Speaker 1: The question occurs on the nomination of Ketanji Brown Jackson of the District of Columbia to be an Associate Justice of the Supreme Court of the United States. On this vote, the yeas are 53, the nays are 47, and this nomination is confirmed.
Steven Valentino: Ketanji Brown Jackson won the support of several Republicans in the Senate to finalize her nomination as a Supreme Court justice, but the confirmation hearings along the way featured political grandstanding of the most blatant and even racist kind. Jane Mayer has been writing about the Supreme Court for years for The New Yorker. We're joined as well by Anita Hill, who's a professor of social policy and law at Brandeis University. Anita and Jane, thanks so much for joining us.
Now, the nomination process for Ketanji Brown Jackson, although successful in the end, was grueling and at times extremely ugly. Anita, you face the Senate Judiciary Committee in your time during a very different nominating process. What was going through your mind as you watch those hearings?
Anita Hill: First, just let me make very clear, I was a witness in a confirmation hearing, Ketanji Brown Jackson is the nominee. I wasn't surprised that there was an attack on her. I was shocked at the level or the depths that they would go to discredit her. I think we need to think about the cumulative impact that it has on her as the first African American woman to be nominated for the Supreme Court position, but also the effect that it will have on her and her colleagues; Justice Sotomayor and Justice Kagan, as they begin leadership of what will be very likely a minority group on the Supreme Court. There's even larger impact on the court itself, the credibility of the court, and the process for selecting judges was on trial, and I think damage was done to all of those.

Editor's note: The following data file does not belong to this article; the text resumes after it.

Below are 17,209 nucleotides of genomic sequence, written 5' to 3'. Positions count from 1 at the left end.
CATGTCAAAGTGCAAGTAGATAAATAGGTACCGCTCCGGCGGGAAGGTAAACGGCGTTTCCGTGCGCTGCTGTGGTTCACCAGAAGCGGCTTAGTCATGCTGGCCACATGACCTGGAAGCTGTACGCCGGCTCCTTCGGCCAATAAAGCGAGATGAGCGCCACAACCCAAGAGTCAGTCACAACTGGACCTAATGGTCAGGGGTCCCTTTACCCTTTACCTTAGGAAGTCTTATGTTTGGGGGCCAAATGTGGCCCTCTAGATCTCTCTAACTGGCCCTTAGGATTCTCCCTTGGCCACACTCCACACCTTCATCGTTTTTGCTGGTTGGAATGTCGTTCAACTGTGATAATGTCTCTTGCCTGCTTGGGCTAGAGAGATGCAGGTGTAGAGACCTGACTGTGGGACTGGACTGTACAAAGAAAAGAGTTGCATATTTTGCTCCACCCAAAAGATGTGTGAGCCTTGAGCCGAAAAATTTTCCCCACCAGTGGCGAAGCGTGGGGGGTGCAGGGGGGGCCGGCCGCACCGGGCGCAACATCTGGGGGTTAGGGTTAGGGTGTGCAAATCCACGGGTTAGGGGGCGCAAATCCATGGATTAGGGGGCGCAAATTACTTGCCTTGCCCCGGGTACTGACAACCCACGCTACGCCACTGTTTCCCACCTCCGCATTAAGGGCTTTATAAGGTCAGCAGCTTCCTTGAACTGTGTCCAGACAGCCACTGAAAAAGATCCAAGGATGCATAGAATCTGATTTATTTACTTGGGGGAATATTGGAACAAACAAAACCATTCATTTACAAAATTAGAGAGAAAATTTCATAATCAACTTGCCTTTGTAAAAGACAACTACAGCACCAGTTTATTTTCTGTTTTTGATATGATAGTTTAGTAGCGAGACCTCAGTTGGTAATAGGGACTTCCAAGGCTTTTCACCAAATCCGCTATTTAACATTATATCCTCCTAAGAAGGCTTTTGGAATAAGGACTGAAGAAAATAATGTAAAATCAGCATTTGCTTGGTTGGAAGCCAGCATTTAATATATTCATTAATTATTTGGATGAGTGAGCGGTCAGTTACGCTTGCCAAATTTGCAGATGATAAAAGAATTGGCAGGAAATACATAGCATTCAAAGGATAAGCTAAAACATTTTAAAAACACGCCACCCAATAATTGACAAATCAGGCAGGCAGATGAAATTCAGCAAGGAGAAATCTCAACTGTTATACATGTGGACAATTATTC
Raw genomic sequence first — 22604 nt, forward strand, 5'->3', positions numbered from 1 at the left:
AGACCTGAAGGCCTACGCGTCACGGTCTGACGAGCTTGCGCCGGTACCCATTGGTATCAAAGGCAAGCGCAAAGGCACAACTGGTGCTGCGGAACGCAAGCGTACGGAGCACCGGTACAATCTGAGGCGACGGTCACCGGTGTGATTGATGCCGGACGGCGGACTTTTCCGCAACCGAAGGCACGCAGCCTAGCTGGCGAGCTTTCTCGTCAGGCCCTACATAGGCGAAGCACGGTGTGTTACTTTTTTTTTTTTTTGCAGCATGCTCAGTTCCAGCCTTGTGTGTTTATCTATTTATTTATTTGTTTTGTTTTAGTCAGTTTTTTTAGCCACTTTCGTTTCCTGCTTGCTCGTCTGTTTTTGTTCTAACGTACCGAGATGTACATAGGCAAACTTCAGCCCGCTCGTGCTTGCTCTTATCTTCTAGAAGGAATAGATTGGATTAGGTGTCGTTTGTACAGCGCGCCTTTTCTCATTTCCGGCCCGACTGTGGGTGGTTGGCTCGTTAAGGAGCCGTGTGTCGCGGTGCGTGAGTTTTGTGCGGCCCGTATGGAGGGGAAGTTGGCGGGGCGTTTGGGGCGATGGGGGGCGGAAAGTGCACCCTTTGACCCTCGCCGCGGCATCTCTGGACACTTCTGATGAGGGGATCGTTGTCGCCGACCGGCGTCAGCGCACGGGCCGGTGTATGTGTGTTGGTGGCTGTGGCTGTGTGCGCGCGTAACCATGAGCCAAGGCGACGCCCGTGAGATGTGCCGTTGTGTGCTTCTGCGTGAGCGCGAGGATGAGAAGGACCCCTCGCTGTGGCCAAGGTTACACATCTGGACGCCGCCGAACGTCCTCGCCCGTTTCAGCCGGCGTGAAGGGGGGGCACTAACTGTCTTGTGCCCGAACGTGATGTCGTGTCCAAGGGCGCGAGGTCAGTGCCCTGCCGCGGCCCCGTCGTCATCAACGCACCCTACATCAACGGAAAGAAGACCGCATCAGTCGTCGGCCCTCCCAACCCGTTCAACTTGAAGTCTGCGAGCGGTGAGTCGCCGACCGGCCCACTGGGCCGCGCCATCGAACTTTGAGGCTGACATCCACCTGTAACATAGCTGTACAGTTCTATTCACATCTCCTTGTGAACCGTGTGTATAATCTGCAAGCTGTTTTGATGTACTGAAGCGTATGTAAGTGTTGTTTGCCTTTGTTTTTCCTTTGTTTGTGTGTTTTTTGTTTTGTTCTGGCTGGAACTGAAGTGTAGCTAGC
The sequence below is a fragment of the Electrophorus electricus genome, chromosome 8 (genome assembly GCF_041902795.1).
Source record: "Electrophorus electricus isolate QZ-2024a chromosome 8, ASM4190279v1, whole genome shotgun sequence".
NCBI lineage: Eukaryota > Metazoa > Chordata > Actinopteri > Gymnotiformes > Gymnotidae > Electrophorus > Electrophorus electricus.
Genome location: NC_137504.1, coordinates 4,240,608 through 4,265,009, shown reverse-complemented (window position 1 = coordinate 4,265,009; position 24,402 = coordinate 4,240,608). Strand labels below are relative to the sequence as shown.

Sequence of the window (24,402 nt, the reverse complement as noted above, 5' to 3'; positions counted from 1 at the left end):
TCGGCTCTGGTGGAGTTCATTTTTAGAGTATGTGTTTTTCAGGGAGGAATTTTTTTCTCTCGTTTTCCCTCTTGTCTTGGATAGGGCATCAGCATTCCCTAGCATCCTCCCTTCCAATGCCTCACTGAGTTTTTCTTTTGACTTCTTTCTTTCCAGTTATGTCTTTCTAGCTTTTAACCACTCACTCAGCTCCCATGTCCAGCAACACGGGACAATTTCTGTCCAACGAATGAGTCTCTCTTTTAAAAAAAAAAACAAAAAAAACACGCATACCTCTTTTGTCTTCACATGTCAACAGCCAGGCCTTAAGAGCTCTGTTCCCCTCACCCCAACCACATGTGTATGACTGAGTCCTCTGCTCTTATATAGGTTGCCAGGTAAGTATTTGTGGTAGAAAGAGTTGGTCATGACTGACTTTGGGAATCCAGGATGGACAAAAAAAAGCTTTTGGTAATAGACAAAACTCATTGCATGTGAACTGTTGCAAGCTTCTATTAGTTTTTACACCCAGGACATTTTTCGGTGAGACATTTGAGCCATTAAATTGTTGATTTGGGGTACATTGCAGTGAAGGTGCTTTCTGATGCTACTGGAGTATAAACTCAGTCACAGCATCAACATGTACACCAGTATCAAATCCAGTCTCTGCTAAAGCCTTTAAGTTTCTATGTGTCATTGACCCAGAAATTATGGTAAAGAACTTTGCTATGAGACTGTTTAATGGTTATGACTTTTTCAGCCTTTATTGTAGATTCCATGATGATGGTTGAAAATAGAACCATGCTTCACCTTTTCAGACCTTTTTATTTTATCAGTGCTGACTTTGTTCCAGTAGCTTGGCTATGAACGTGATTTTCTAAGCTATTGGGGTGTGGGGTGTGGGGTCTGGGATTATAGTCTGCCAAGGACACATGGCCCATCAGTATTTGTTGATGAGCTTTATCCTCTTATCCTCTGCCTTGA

Steven Valentino: Jane, you're a close watcher of the Senate, how is this nomination compared in tone and substance to the hearings prior to the hearings for Justice Kavanaugh and Coney Barrett?
Jane Mayer: Well, I found it just strikingly and depressingly familiar, particularly to the confirmation hearings of Clarence Thomas, and the way that Anita Hill was treated. I have to say, that is the echo that I kept hearing in this and to some extent, Christine Blasey Ford. As Anita Hill saying, these were witnesses, but what the salient thing to me, was just demeaning. In fact, also something an interesting theme to me was that there was a weird sexualization in all of these attacks, where the women were made to look outside of the norm. In particular, I thought it was interesting that they went after Justice Jackson on her handling of sexual offenders and particularly child pornography cases, and made her look permissive in some way as if she was somehow outside of the norms.
Anita Hill way back in the day was described as a ludomaniac and described as nutty and slutty and all these awful things. There were white men who were casting women as being somehow dangerous in the sexual area. I found that just depressingly familiar.